Staff Profile - Karine Borne

Karine Borne is a Water Quality Scientist based in Auckland.

What is your area of specialty/role at NIWA? 

I am a Water Quality Scientist - Urban Aquatic Environments at NIWA based in Auckland.

Headshot of Karine Borne, Water Quality Scientist, smiling in business casual, taken outside with green lawn and trees in the background
Karine Borne [NIWA]

I am originally from France where I started my career as an environmental engineer, working on environmental impact assessments, soil remediation and water quality. I came to New Zealand to study for my PhD, researching water treatment systems using Nature Based Solutions (NBS). My area of expertise relates to the development, evaluation and optimization of Nature Based Solutions for storm and wastewater allowing for different levels of treatment depending on end-uses and local water resource preservation objectives. I returned to France where I worked as a lecturer at a university for eight years before deciding to pursue a career change back here in New Zealand. And so, for the past 2 years, I have been working for NIWA.

At NIWA, I am currently involved in the Wai āwhā research project, whose aim is to monitor the system and catchment-scale effectiveness of Nature Based Solutions for stormwater runoff quality and quantity control (some of the preliminary results are here). The overarching aim is to build a model for predicting stream ecological responses to urban development with various degrees of NBS implementation, to support more effective planning and decision making for improved stream water quality and ecological health.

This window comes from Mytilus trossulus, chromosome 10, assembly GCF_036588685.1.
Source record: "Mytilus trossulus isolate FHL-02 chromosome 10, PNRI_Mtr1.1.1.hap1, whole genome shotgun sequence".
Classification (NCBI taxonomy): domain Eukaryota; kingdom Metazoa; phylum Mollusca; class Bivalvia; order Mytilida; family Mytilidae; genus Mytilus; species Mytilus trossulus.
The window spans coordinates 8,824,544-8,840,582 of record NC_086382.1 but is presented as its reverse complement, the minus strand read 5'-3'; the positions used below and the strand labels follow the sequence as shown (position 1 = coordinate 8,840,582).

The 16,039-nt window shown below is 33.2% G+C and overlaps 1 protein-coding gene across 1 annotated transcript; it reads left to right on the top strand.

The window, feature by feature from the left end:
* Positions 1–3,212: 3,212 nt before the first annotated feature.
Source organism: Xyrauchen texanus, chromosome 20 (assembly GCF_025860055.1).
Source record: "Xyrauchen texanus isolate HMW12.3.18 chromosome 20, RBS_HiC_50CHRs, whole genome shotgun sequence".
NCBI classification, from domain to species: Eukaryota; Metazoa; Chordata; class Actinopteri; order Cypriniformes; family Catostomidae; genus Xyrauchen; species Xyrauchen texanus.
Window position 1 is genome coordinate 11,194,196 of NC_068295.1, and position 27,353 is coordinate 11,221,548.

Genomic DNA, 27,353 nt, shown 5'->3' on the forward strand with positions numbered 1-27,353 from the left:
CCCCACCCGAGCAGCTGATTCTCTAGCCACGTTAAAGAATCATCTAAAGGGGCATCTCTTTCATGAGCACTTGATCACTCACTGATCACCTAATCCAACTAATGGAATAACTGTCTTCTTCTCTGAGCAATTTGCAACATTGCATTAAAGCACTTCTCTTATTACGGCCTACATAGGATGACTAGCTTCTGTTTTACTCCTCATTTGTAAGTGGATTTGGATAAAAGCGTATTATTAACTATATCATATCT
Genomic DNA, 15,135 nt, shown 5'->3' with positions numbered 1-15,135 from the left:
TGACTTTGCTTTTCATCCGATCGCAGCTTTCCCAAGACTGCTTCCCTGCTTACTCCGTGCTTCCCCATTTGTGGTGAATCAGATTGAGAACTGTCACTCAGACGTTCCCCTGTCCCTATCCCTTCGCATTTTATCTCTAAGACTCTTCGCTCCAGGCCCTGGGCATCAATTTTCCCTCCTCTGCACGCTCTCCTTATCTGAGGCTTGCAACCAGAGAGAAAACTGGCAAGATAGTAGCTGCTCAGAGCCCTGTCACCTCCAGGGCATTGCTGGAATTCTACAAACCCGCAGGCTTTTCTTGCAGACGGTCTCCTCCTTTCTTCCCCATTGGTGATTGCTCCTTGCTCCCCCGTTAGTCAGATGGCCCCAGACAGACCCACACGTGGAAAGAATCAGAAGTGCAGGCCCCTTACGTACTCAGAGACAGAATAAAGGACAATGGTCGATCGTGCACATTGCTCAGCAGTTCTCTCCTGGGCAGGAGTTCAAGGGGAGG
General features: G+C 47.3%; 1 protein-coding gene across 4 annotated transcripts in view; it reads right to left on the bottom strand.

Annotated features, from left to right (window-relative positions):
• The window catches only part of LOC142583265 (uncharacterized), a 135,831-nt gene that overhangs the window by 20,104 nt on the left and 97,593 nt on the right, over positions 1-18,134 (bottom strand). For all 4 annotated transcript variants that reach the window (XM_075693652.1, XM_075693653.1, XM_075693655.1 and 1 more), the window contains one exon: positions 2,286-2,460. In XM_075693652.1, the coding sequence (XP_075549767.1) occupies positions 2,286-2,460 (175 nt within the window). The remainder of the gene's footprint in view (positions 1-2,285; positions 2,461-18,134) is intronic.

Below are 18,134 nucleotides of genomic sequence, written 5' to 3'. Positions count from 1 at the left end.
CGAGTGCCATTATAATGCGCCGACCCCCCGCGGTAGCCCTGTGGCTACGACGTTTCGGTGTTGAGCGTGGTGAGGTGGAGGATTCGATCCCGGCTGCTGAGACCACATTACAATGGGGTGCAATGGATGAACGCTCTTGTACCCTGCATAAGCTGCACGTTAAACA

Why did you want to work in that area? 

Ever since I graduated from university, I had wanted to be involved in research projects that could minimise human adverse effects on the environment. My background research at university was in stormwater management so that is what led me towards a PhD focusing on water treatment using vegetated systems. My study topic was, Stormwater Quality Treatment and Pollutant Removal Pathways by a Floating Treatment Wetland. 

What’s the most rewarding thing you’ve done in your career so far? 

In collaboration with a colleague, we secured funding from the French National Research Agency (ANR) to implement a pilot scale NBS research experiment. It involved developing a floating wetland system to reduce polluting emissions from pre-treated wastewater discharge from the agri-food sector. One of the objectives of the project was to improve the "conventional" floating wetland to remove greater quantities of phosphorus, which could be recovered for later reuse, thus reducing pressure on this depletable resource.  

My PhD research was at the centre of an environmental trial led by the NZTA’s Auckland Motorway Alliance, Auckland Council and the University of Auckland, using a floating wetland in a pond to treat runoff from the Northern Motorway.  

In these two examples, we can see that the same treatment system was used but tailored to each effluent type, through vegetation and media selection. 

What do you like to do outside of your work at NIWA? 

I have a partner and children and we enjoy exploring outdoor activities. We especially enjoy walks along the west coast close to Piha, we love the beach, going swimming and snorkeling.